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SF Restaurants Say They’re Being Haunted by Ghost Interviewees

Plus, an SF cheesecake legend is back and more intel

A help wanted sign in window of Long Island pizzeria Photo by Steve Pfost/Newsday RM via Getty Images
Lauren Saria is the editor of Eater SF and has been writing about food, drinks, and restaurants for more than a decade.

Ghosting. Putting someone on ice. Letting that situation simmer. Whatever you want to call it, Bay Area restaurant owners told ABC7 that people are doing that annoying dating thing where someone disappears without communicating any warning or reason as to why. The owner of Bluestem Brasserie told the outlet that since reopening the restaurant has hired back about half of the staff it needs, but has “been ghosted repeatedly recently in the interview process from entry level positions all the way up to management.” The Chief Operating Officer of Simco Restaurants, a company that operates five restaurants at Fisherman’s Wharf, agreed that it’s been a problem, but also pointed out that ghosting has “kind of always been there in our industry.”

Of course, shortages — of staff, of material goods, and of literal food to serve hungry customers — in this COVID-19 world are nothing new and not a problem specific to restaurants. And as tempting as it is to apply the “ghosting” term to the current restaurant labor situation, it’s important to remember that some small business owners are making real sacrifices to keep their businesses afloat, including giving up their own pay and doing the important work of re-evaluating the equity of the existing labor system. And as many, many, many media outlets have reported, restaurants might be having a hard time hiring because people are, understandably, unwilling to return to jobs that carry a high risk for often low pay. [ABC7]

Almanac Beer Co. has a big new backyard

Almanac Beer Co.’s Alameda location debuts two new spaces this Saturday including a spacious outdoor “backyard” complete with an Airstream trailer that’s been converted into a bar, shade structures, and food trucks. The 1,000-square-foot lounge is also new; it’s a cavernous space with plants and sliding doors that open onto the outdoor beer garden — and notably it’s only open to those 21 and up.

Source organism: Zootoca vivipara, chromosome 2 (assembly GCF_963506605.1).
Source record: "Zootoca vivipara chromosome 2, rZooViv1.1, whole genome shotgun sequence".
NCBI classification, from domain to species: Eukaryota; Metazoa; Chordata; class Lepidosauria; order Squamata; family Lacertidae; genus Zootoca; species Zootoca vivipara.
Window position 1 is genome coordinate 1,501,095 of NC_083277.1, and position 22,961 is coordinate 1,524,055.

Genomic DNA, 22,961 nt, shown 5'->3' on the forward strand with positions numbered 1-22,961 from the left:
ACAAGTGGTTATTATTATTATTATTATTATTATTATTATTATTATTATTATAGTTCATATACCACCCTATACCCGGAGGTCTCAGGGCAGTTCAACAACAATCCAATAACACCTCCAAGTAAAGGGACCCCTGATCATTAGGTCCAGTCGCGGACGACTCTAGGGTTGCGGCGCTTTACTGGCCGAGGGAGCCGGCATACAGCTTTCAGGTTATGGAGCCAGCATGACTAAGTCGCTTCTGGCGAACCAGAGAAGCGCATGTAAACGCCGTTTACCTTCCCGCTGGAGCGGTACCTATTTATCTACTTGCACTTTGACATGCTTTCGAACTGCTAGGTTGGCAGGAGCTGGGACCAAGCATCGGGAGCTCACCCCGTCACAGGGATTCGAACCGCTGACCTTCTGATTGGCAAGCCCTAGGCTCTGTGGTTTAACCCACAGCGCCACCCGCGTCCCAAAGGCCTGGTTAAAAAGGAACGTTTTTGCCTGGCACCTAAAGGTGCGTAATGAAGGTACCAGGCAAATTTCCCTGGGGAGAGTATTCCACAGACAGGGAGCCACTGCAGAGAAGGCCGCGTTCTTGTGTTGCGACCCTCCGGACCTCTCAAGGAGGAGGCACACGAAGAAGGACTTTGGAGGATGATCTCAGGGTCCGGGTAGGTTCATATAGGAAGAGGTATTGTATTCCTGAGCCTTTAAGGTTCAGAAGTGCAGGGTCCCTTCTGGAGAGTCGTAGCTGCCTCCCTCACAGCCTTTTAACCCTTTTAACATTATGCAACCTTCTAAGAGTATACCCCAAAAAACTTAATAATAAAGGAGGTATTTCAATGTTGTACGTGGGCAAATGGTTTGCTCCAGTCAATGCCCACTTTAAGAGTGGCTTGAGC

Move over, Basku, Zanze’s cheesecake is back

Baker Sam Zanze’s has revived his 42-year-old SF cheesecake business, the SF Chronicle reports. You can find the light, fluffy cheesecakes at a handful of locations including Mollie Stone’s Tower Market, Spiazzo Ristorante, Pacific Cafe, and Firenze by Night. [SF Chronicle]

The Singapore Food Festival is popping up at Viridian

San Francisco’s Singapore Food Festival 2021 lands at Oakland’s Viridian cocktail bar September 22 to 25 with specials from Singapore chefs Jeremy Cheok and Ltheana Lye (KIAP, Slake), and mixologist Leon Tan (Laut). Available for walk-in and indoor dining from 5 p.m. to 2 a.m., the menu includes a clarified curry cocktail made with butter-washed whiskey, clarified chai milk, and curry leaves.

Join this conversation about building a more equitable future of food

Bay Area–based non-profit Real Food Real Stories is hosting a free or pay-what-you-can virtual event (register here) on September 23 from 5 to 6:30 p.m. featuring three women of color who will discuss how we can “meet this moment of unprecedented upheaval in our food system with long-term visions of abundance, equity, justice and care.” Here’s the lineup of speakers: